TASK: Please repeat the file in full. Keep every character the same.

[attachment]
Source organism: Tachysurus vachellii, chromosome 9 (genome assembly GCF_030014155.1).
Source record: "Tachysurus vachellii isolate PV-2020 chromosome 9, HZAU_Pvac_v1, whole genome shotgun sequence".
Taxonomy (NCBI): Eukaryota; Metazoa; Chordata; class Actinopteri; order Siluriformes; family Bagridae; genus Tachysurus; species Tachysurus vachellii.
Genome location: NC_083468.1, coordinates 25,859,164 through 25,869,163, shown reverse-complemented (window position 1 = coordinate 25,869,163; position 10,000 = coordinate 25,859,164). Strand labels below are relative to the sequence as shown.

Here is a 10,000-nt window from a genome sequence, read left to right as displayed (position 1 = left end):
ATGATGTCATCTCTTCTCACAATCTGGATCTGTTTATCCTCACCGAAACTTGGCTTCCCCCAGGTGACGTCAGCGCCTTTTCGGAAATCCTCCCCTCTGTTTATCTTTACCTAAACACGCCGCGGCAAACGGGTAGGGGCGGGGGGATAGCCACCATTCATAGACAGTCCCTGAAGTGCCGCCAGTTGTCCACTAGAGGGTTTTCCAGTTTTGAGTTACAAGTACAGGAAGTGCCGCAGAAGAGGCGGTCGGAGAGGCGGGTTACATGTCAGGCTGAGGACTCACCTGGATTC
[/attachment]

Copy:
Source organism: Tachysurus vachellii, chromosome 9 (genome assembly GCF_030014155.1).
Source record: "Tachysurus vachellii isolate PV-2020 chromosome 9, HZAU_Pvac_v1, whole genome shotgun sequence".
Taxonomy (NCBI): Eukaryota; Metazoa; Chordata; class Actinopteri; order Siluriformes; family Bagridae; genus Tachysurus; species Tachysurus vachellii.
Genome location: NC_083468.1, coordinates 25,859,164 through 25,869,163, shown reverse-complemented (window position 1 = coordinate 25,869,163; position 10,000 = coordinate 25,859,164). Strand labels below are relative to the sequence as shown.

Here is a 10,000-nt window from a genome sequence, read left to right as displayed (position 1 = left end):
ATGATGTCATCTCTTCTCACAATCTGGATCTGTTTATCCTCACCGAAACTTGGCTTCCCCCAGGTGACGTCAGCGCCTTTTCGGAAATCCTCCCCTCTGTTTATCTTTACCTAAACACGCCGCGGCAAACGGGTAGGGGCGGGGGGATAGCCACCATTCATAGACAGTCCCTGAAGTGCCGCCAGTTGTCCACTAGAGGGTTTTCCAGTTTTGAGTTACAAGTACAGGAAGTGCCGCAGAAGAGGCGGTCGGAGAGGCGGGTTACATGTCAGGCTGAGGACTCACCTGGATTC